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Thursday, July 28, 2005 01:54 pm

Taking it to the edge

Teen theater troupe present challenging play this weekend

And now for something completely different: Springfield Theatre Centre’s Active and Creative Teen Theatre troupe is giving us a play to think about this weekend: Boiling People in My Coffee, by Jonathan Yukich, a theater professor at New York University. It runs Friday and Saturday, July 29 and 30, at the Hoogland Center for the Arts.

The one-act play is directed by Eddie Van Bogaert, who will be a junior at Rochester High School this fall, and features a four-member cast of area teens: Molly Mathewson of Athens, Daniel and Taylor Bapst of Rochester, and Mike Watts of Pleasant Plains.

“This play is pretty edgy,” says Van Bogaert, “and it’s probably the most ‘out there’ show ACTT has ever done.” The play centers on the death of a couple’s son and, says Van Bogaert, holds “some interesting surprises.”

The teens had been looking at scripts, searching for something challenging, difficult, something to really dig into, and they found Yukich’s play, which has been given 43 productions at universities and high schools around the country since 2001.

Preceding the play is a performance by the teen improv group the Easily Amused Comedy Improv Troupe.

Another new play receiving a premiere this week is Ken Bradbury’s The Knollwood Stories. It’s being presented in Jacksonville at the Studio Theatre, on College Avenue. The play came about through a class Bradbury taught this summer at Lincoln Land Community College. Twelve students interviewed 24 residents at the Knollwood Retirement Village and used 200 hours of taped interviews to create the play, which will be performed at 7 p.m. Thursday and Friday, July 28 and 29, and at 2 p.m. Saturday, July 30. The show covers such topics as school days, the Depression, romance, World War II, and growing old.

The show, directed by Bradbury, also features original songs. For tickets, call 217-245-1402.

• On the other end of the theatrical spectrum, the 40-year-old musical classic Fiddler on the Roof is being given a solid production at the Little Theatre on the Square through July 31 by an ensemble of actors led by Jack Milo as Tevye. Milo’s performance is less the usual star turn and more in tune with the character created from Sholom Aleichem’s original stories. It works here, especially alongside Ann Borders as Tevye’s wife, Golde, and Anna McNeely as Yente. Both bring perfect comic timing yet imbue every word with an underlying sense of seriousness. The show is beautifully designed, with sets by Nathan R. Rohrer, lighting by Diane Kinkennon, and costumes by Kathryn Wagner. Musical director P. Jason Yarcho is one of the best musical directors around, and his small pit orchestra serves the score well. For tickets, call 888-261-9675.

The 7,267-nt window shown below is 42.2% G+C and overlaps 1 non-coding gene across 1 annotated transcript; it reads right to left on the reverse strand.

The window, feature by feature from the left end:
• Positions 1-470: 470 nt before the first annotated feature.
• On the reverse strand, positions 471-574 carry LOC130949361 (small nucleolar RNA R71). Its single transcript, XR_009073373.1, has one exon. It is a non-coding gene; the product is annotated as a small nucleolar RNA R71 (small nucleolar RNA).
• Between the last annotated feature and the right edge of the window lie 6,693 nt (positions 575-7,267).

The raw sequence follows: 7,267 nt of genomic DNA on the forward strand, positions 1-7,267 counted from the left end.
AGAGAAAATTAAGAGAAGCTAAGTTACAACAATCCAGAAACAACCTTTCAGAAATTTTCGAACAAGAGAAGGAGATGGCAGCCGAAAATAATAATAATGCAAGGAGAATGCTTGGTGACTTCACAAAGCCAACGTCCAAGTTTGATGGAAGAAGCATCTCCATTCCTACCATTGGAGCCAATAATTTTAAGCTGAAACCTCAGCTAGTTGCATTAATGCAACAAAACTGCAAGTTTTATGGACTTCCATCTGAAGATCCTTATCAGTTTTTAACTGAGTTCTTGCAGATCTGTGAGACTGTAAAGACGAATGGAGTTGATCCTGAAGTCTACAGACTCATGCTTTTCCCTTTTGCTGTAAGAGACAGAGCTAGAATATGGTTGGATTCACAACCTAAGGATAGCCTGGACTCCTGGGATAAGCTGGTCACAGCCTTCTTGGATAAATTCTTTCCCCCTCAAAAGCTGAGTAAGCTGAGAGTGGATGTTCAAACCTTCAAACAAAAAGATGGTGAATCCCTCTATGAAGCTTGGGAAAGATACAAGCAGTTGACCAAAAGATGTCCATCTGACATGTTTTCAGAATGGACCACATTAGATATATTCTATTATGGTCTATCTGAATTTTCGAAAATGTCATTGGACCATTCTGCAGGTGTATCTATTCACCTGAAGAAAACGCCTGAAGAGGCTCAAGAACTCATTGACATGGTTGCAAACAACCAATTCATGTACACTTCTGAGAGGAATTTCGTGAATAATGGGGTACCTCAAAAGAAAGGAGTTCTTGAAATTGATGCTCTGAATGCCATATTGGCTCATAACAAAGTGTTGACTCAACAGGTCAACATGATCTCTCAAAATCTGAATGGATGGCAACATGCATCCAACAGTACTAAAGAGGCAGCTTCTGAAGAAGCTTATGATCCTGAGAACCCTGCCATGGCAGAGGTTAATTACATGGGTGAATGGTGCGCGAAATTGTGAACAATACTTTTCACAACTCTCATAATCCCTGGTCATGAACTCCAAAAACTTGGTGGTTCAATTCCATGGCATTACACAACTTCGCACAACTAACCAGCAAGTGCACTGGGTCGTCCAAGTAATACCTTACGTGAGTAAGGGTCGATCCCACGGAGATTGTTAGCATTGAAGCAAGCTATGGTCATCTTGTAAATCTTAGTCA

• New Salem’s production of the hit musical Little Shop of Horrors continues this weekend, with performances at 8 p.m. Thursday-Sunday. For fans of the show, this production is a little different, but the vocals and the band are definitely worth checking out. Grant Estes is the voice of Audrey II, but instead of singing from inside the plant, he stands onstage with the band. Watching him perform is a treat; in fact, the entire performance feels like a show and concert, rolled into one. The two leads, Vanessa Ferguson and Blake Long, have great voices and both are fantastic in this production. A newcomer to the area, J. Nick Dickert, a visiting professor of theater at Jacksonville’s MacMurray College, directs. For tickets, call 217-632-5440 or 800-710-9290.

• After seeing the play Broadway at Krannert Center in Urbana a couple of weeks ago, I went back to see My Three Angels, directed by William G. Martin. The 1952 French play was adapted the following year for Broadway by Sam and Bella Spewack (in 1955, it became a film, starring Humphrey Bogart). Like Broadway, this is another seldom-seen play and one wonders why. Set in 1910, three convicts on the island of Cayenne, French Guiana, come to the aid of a family at Christmastime. It is hilarious, and tender, too. Dallas Street, who played the lead role in Sunday in the Park with George here last year, is priceless as one of the convicts. Street, along with Peter Davis and E. Wesley Parks, are having a ball in this one. The repertory season (which includes Neil Simon’s Last of the Red Hot Lovers and Broadway) concludes this weekend. For tickets, call 217-333-6280.

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